I’m told some 110 friends gathered together at Liverpool Quaker Meeting House to discuss matters relating to peace and security. We were very fortunate to have three academics from Bradford University Department of Peace Studies, Caroline Hughes, Rhys Kelly and Ute Kelly, leading the sessions. Our hope was to leave refreshed and enthused, amid what looks more and more like a desperate world.
As a parent, it is so difficult to disentangle completely, even when aware…
We were joined by Teenage General Meeting (TGM) and there was also a children’s group, exploring the same issues. So, what were the questions? To start with, we were asked to think about a world we wished for. I wrote ‘…safeguarding a world for our children to grow up in.’; a perfectly reasonable hope yet, as we heard, the world looks in greater peril.
“I’d rather be reading Russian novels than studying where my pension contributions go…”
Our colleagues from Bradford University took us through the critical thresholds facing us: the biosphere, diversity of species, land use, atmospheric pollution, ocean acidification and the interactions among them, compounding the problems. We are fast running out of safe space. There are, thankfully, some positive trends: divestment, renewable energy, a world ready for change, grassroots organisations (Transition Towns, Food Sovereignty Movement) coming together from different contexts and gaining momentum. Would it be enough in time to influence the world’s leaders at the climate change talks in Paris?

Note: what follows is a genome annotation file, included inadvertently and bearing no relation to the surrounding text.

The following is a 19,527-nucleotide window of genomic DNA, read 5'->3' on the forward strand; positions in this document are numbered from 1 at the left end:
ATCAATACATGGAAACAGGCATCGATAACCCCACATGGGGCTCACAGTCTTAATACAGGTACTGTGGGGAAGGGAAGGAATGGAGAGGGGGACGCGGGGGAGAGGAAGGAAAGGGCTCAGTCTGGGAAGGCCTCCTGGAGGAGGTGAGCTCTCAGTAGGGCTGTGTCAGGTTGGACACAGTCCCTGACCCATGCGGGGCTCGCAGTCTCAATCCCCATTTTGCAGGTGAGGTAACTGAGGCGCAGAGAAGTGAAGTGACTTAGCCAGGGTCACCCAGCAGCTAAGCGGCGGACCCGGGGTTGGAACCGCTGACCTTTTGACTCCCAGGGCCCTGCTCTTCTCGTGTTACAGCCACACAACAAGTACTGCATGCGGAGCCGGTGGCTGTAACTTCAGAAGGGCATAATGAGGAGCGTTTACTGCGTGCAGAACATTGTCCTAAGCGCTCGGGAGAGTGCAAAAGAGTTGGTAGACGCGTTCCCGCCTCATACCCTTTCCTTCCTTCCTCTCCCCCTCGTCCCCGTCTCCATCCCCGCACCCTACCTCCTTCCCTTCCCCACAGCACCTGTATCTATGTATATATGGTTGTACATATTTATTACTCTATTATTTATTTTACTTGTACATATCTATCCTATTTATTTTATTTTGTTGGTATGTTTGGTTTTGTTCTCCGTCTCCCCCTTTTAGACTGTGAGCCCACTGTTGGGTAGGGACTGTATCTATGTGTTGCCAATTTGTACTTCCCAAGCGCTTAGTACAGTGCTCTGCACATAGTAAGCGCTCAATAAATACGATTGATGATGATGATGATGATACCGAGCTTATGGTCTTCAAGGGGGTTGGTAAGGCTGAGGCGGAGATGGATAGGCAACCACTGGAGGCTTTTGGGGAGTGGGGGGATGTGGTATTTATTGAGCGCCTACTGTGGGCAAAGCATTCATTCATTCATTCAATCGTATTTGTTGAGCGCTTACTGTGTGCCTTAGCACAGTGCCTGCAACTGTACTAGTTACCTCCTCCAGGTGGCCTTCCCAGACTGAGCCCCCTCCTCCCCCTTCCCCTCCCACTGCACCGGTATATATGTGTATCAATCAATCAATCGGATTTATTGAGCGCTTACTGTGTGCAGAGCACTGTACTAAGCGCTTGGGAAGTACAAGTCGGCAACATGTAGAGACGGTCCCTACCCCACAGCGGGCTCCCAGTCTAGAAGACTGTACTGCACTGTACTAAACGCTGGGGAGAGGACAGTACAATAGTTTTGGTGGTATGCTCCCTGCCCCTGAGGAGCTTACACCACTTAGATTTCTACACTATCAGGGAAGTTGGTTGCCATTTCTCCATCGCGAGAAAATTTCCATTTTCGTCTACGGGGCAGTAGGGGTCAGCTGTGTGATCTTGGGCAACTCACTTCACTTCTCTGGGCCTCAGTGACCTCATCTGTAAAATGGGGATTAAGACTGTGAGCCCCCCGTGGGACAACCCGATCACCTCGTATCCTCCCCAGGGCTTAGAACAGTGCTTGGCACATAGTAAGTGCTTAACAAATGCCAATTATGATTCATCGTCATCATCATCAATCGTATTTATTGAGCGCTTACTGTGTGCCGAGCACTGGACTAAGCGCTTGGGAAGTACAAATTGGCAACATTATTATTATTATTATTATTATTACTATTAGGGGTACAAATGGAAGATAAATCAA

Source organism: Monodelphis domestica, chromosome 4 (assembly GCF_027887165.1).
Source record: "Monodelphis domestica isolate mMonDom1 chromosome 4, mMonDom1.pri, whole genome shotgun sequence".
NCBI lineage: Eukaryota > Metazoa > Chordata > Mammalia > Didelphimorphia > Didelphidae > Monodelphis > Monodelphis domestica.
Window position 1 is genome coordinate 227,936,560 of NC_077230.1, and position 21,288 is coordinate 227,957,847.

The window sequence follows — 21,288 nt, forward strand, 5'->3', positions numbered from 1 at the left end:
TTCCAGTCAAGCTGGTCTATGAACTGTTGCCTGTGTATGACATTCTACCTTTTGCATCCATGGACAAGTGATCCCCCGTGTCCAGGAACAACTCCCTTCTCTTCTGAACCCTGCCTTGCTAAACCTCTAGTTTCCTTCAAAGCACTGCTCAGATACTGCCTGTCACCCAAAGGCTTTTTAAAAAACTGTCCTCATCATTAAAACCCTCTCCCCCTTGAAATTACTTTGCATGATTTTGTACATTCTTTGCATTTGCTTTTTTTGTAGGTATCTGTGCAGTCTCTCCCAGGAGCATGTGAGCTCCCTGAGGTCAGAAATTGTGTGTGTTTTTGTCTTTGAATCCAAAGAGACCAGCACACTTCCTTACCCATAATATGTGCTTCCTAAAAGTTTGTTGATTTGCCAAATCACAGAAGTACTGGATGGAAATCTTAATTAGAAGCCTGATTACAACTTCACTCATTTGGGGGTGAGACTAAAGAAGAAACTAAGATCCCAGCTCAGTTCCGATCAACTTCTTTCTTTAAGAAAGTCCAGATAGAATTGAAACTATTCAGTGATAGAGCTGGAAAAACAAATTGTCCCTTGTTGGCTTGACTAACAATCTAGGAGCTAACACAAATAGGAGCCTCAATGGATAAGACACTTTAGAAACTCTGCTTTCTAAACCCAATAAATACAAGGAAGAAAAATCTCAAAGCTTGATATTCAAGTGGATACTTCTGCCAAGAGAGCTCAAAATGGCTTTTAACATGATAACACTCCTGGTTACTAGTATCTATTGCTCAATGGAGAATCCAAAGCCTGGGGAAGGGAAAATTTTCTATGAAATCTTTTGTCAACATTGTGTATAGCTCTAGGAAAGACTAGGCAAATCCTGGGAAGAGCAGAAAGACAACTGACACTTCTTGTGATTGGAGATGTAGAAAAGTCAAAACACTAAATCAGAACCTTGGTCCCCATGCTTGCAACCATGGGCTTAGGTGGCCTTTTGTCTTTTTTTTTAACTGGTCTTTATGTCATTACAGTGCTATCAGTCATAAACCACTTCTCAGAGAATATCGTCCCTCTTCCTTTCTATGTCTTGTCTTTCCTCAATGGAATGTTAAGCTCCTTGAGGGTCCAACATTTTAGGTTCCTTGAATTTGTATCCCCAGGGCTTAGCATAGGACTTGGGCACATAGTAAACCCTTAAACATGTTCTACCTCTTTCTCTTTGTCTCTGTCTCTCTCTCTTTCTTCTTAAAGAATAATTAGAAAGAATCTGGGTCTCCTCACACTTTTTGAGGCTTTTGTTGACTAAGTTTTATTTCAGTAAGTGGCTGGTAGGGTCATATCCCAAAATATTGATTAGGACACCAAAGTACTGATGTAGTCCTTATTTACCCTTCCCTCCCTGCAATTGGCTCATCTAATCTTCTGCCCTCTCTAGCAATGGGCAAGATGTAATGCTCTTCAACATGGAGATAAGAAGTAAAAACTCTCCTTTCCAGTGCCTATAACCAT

What if the partners of the world’s leaders withheld sex until they stopped sending their children off to war and made peace instead?
I needed cheering up so went in search of the children’s meeting. Taking it in turns, they were telling the story of Sadako, a young Japanese girl, who lived in Hiroshima when the atomic bomb was dropped. Sadly, she died young but dedicated her end days to making paper cranes, the symbol of Peace in Japan. She aimed for 1,000 and got into the 800s. In the Memorial Garden, there is a statue in her memory with these words written at the base, ‘This is our cry. This is our prayer. Peace in the world.’